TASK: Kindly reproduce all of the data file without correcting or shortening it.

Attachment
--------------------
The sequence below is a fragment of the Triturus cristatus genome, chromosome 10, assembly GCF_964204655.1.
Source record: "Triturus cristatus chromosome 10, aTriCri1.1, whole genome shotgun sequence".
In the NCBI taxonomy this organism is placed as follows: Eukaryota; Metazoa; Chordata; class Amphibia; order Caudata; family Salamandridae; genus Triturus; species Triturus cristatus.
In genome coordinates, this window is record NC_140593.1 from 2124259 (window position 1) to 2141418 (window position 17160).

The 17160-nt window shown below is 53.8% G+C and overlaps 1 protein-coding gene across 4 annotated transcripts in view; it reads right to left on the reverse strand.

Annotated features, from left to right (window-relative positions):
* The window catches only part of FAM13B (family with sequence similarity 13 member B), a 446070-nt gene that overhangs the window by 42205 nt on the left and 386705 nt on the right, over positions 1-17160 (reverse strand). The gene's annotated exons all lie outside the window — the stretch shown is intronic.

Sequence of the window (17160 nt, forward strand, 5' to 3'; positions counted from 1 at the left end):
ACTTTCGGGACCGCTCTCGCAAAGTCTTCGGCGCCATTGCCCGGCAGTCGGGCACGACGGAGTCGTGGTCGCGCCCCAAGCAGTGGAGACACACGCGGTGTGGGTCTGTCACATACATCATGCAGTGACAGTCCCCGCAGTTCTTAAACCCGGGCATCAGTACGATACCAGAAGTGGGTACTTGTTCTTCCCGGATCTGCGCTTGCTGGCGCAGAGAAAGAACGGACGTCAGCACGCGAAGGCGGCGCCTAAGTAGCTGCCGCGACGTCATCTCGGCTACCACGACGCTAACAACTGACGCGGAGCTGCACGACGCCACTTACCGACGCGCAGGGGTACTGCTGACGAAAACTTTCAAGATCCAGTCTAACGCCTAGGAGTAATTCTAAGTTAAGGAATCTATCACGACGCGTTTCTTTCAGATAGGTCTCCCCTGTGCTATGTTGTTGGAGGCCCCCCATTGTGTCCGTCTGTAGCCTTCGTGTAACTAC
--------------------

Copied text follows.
The sequence below is a fragment of the Triturus cristatus genome, chromosome 10, assembly GCF_964204655.1.
Source record: "Triturus cristatus chromosome 10, aTriCri1.1, whole genome shotgun sequence".
In the NCBI taxonomy this organism is placed as follows: Eukaryota; Metazoa; Chordata; class Amphibia; order Caudata; family Salamandridae; genus Triturus; species Triturus cristatus.
In genome coordinates, this window is record NC_140593.1 from 2124259 (window position 1) to 2141418 (window position 17160).

The 17160-nt window shown below is 53.8% G+C and overlaps 1 protein-coding gene across 4 annotated transcripts in view; it reads right to left on the reverse strand.

Annotated features, from left to right (window-relative positions):
* The window catches only part of FAM13B (family with sequence similarity 13 member B), a 446070-nt gene that overhangs the window by 42205 nt on the left and 386705 nt on the right, over positions 1-17160 (reverse strand). The gene's annotated exons all lie outside the window — the stretch shown is intronic.

Sequence of the window (17160 nt, forward strand, 5' to 3'; positions counted from 1 at the left end):
ACTTTCGGGACCGCTCTCGCAAAGTCTTCGGCGCCATTGCCCGGCAGTCGGGCACGACGGAGTCGTGGTCGCGCCCCAAGCAGTGGAGACACACGCGGTGTGGGTCTGTCACATACATCATGCAGTGACAGTCCCCGCAGTTCTTAAACCCGGGCATCAGTACGATACCAGAAGTGGGTACTTGTTCTTCCCGGATCTGCGCTTGCTGGCGCAGAGAAAGAACGGACGTCAGCACGCGAAGGCGGCGCCTAAGTAGCTGCCGCGACGTCATCTCGGCTACCACGACGCTAACAACTGACGCGGAGCTGCACGACGCCACTTACCGACGCGCAGGGGTACTGCTGACGAAAACTTTCAAGATCCAGTCTAACGCCTAGGAGTAATTCTAAGTTAAGGAATCTATCACGACGCGTTTCTTTCAGATAGGTCTCCCCTGTGCTATGTTGTTGGAGGCCCCCCATTGTGTCCGTCTGTAGCCTTCGTGTAACTAC